Deliberate interpretation of performance scores welcomes a sort of sardonic enjoyment. The combination of strict score with equally strict casualness was a meaningful way to expose how Walsh’s brand of performance possesses solid structure while maintaining a preoccupation in subverting what she refers to as “the tyranny of the image.”
The thing of it is that the performers take control, even in the midst of shared failure. I am still thinking about how Walsh expressed this control in a way that was born of necessity. There was a need to show deliberateness to action without forcing it. In the moments after the piece ended, the echo of Nicki Minaj’s “I Endorse These Strippers” still resounding, I thought about how failure can be a form of complete control. In Walsh’s case, the combination of highly crafted design and unaffected performance seemed to be the completely rousing conditions within which this failure could exist.
In Lauren Grace Bakst’s You Are Special, Lydia Okrent reminds me that control of physicality can reside in the space as well as the body. As she switches lights on and off there is something about it that is entirely deprecating; no matter how much she attempts to prepare what she is doing, it may never be enough. The trio of performers, which consists of Okrent, Bakst and Niall Jones, live through a series of collaged circumstances where they attempt to gain their footing without ever seeming to know what they want. Bakst enters the space with wonderfully stilted movement and begins to mouth a series of pleas. At one point I see, “Ouch,” at another it’s “Can you hear me?” It’s a cry for help without enough desperation to galvanize someone to action, not even Okrent or Jones, who just play observer to Bakst’s self-sacrificing dance.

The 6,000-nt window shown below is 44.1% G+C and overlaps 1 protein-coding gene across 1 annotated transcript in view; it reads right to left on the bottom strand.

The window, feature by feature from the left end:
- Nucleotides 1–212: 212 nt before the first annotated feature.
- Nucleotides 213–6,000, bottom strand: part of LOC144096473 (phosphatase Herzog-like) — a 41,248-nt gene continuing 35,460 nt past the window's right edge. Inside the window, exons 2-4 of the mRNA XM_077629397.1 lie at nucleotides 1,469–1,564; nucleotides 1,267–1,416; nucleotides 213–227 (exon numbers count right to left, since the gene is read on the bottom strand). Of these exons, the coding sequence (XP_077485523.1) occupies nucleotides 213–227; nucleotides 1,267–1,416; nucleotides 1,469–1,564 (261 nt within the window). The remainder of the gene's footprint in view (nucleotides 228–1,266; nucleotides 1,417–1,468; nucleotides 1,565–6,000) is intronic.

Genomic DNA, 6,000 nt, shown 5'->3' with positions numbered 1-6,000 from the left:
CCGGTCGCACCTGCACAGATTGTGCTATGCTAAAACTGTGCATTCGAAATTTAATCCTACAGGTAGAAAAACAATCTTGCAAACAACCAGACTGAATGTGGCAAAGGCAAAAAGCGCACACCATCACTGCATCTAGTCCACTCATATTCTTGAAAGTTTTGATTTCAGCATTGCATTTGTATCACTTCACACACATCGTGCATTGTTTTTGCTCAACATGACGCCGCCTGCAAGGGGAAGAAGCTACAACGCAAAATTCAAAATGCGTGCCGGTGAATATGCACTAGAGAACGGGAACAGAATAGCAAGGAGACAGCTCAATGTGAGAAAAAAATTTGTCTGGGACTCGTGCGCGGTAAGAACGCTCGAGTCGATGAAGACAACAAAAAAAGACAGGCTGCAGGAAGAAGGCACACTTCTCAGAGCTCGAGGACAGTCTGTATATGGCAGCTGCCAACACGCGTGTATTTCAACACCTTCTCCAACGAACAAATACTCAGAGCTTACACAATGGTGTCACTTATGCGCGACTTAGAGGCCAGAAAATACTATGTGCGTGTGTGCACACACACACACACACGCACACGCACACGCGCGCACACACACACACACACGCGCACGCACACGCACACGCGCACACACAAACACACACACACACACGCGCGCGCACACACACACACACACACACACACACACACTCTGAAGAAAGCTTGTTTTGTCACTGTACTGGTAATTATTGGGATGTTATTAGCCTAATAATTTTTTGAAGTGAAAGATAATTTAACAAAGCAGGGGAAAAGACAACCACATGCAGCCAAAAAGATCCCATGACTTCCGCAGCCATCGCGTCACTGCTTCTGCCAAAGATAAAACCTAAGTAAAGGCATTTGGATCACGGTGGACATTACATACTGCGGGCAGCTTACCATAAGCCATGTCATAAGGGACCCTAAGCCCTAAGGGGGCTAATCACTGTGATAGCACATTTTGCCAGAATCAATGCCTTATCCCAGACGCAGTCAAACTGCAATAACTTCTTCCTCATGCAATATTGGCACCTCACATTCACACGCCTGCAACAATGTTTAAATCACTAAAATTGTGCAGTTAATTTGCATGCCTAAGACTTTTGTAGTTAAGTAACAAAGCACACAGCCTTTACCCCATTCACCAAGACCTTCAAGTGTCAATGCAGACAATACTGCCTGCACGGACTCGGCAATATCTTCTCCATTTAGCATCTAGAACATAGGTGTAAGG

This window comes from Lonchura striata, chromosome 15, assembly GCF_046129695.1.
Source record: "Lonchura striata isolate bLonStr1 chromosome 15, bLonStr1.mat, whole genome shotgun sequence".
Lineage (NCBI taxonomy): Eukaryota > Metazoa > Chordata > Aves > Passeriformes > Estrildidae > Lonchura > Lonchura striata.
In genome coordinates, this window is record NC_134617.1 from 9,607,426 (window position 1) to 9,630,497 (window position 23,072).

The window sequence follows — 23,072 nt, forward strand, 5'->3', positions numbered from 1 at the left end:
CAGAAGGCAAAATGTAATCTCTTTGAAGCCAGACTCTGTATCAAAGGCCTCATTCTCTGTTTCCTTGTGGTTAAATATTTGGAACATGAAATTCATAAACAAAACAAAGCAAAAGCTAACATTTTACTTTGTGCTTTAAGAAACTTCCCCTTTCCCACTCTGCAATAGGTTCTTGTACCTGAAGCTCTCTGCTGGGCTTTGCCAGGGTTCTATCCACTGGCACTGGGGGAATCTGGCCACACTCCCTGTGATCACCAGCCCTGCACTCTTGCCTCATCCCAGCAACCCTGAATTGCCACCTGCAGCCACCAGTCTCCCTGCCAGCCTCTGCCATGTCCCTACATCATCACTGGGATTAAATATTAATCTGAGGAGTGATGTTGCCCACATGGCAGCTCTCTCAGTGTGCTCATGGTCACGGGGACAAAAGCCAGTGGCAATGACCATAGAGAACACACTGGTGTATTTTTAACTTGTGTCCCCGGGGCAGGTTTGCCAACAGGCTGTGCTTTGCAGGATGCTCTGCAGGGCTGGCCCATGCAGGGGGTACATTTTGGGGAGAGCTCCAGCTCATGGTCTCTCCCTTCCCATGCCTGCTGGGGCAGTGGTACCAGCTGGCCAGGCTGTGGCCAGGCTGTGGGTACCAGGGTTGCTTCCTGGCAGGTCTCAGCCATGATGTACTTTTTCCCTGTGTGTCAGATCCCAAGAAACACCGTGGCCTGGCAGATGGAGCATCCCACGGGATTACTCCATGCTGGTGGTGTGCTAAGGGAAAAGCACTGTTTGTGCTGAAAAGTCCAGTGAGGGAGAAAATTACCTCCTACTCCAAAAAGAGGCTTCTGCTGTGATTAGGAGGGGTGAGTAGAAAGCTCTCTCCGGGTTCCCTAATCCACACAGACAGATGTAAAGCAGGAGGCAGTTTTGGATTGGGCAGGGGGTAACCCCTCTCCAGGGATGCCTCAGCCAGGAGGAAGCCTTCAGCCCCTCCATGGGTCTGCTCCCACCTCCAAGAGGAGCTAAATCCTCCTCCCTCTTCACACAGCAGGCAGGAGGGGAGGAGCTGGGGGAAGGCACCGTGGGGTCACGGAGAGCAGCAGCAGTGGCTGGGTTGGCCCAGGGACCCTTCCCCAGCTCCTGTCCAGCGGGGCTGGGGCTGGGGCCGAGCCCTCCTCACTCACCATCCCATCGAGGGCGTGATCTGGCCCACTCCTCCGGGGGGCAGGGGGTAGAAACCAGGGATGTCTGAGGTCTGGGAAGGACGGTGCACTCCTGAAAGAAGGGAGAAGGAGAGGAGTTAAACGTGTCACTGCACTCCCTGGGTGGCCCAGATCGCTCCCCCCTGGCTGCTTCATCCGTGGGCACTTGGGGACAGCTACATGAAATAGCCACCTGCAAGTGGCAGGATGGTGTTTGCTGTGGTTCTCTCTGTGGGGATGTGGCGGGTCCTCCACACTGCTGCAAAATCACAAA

Non-verbal cues flesh out when Bakst and Jones come into the audience to pass off a script, ping ponging it between themselves and the unassuming spectators they had at their disposal. “This is a memory you don’t ever want to have again,” I hear. Another audience member answers, “I didn’t talk about it to anyone. I didn’t want people looking at me feeling sorry for me.”
Bakst, claiming full control as performer/director, pared the heartrending language down to its basic parts. Each audience member traded off reading at Jones and Bakst’s seemingly arbitrary direction, as if the performers never wanted the full weight of the words to come to its tragic fruition. Letters, sounds, syllables, rhythm—all devoid of its true, potent meaning. Much like Bakst’s stilted movements before this, the joint recitation was a group effort in figuring out only the basic elements of this performance. Bakst was able to divorce these words from their meaning as she was able to divorce movement from being a coherent physical sequence. This failure of potential was both infuriating and enriching.
As the piece dwindled, each performer took turns dancing under the veil of a light pink sheet while another performer would attempt to interpret the movement occurring underneath. These simultaneous solos allowed the sheeted performer to relinquish immediate presence (and presentation) and leave it to the non-sheeted performer to anticipate and assign movement to what is going on. The failure of control took shape in exciting and boisterous ways. Who has it and who decides? Bakst’s collaged understanding of herself and other in You Are Special presents more questions than answers—more welcome than any self-righteous rendering of its titular phrase.
Here’s to failing to conform. More glitter, please.